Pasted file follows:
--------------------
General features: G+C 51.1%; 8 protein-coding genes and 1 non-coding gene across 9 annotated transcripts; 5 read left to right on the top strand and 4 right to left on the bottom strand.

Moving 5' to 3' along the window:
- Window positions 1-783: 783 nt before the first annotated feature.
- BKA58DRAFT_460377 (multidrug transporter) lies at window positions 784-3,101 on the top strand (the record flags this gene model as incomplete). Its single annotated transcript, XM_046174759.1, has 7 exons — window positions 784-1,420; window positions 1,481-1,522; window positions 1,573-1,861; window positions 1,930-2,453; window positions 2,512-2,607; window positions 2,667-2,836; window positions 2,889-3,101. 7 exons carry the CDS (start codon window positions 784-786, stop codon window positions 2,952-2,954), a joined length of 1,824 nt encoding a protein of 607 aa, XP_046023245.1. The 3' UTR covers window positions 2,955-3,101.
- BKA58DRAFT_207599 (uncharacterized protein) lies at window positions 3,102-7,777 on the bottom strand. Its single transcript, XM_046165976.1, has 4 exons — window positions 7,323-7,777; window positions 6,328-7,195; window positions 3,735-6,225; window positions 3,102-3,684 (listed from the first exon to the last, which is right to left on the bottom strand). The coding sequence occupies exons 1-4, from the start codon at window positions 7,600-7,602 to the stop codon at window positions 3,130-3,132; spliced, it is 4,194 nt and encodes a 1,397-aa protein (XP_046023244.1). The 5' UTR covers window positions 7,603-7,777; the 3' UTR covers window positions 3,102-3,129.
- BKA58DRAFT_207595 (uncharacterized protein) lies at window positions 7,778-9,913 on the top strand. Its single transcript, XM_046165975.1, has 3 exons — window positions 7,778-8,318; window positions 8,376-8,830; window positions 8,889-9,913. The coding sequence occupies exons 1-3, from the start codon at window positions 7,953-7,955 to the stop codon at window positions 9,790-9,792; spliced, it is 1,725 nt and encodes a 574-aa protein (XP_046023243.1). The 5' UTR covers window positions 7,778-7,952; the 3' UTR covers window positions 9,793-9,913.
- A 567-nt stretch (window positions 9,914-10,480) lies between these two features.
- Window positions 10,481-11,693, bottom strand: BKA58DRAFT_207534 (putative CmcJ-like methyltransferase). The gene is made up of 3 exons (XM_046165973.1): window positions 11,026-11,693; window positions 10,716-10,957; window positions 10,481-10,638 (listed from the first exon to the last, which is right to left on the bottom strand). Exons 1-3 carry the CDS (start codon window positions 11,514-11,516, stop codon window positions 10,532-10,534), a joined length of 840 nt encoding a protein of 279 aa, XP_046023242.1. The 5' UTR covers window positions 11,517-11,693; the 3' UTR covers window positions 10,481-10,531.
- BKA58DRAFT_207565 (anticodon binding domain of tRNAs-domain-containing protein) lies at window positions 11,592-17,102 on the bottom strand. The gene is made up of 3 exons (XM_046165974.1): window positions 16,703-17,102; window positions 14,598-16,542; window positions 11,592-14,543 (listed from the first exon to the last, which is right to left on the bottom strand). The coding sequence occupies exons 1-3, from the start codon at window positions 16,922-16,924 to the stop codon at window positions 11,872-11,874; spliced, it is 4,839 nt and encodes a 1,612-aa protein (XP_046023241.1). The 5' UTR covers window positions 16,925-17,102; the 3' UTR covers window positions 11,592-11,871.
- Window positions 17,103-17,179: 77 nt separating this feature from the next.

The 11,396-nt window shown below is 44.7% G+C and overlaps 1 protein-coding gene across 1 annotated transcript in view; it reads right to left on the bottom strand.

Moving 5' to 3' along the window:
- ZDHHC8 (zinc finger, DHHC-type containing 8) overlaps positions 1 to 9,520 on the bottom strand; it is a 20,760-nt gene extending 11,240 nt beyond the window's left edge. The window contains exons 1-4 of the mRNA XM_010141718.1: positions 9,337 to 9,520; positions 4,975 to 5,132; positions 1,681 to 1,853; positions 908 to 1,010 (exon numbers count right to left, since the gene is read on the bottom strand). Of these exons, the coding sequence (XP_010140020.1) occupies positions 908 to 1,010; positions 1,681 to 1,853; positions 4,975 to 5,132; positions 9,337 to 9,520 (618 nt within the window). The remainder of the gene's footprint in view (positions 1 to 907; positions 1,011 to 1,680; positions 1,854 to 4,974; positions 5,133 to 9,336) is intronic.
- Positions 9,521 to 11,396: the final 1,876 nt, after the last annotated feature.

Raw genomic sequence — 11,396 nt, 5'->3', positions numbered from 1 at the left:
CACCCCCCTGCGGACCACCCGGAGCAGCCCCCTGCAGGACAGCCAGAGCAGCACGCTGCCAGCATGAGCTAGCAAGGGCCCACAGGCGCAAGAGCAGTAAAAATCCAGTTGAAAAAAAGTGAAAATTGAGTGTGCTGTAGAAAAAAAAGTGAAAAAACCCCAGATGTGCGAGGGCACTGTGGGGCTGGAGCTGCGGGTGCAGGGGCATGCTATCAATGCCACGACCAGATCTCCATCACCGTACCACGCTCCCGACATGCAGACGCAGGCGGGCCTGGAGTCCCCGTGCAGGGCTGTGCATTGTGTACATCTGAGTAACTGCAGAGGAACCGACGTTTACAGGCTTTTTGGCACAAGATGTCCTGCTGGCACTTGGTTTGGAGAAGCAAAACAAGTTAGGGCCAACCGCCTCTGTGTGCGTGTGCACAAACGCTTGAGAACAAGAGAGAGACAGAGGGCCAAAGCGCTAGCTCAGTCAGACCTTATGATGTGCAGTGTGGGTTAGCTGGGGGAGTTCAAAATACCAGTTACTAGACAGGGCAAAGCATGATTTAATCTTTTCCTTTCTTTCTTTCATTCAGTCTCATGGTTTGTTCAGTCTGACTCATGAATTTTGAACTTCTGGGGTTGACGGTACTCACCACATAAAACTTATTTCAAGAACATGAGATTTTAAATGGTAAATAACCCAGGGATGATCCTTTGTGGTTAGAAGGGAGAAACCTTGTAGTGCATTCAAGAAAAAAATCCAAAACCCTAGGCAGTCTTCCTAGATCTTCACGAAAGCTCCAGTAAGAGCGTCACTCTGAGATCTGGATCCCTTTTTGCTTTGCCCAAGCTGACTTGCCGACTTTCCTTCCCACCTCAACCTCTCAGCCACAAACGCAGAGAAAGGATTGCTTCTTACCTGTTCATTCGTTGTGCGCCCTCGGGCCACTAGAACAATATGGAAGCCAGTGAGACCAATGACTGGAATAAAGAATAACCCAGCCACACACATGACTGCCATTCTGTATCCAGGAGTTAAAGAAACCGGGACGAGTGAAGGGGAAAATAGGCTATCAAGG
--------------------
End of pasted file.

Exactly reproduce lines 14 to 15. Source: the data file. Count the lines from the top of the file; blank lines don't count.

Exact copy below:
- Positions 9,521 to 11,396: the final 1,876 nt, after the last annotated feature.

Raw genomic sequence — 11,396 nt, 5'->3', positions numbered from 1 at the left: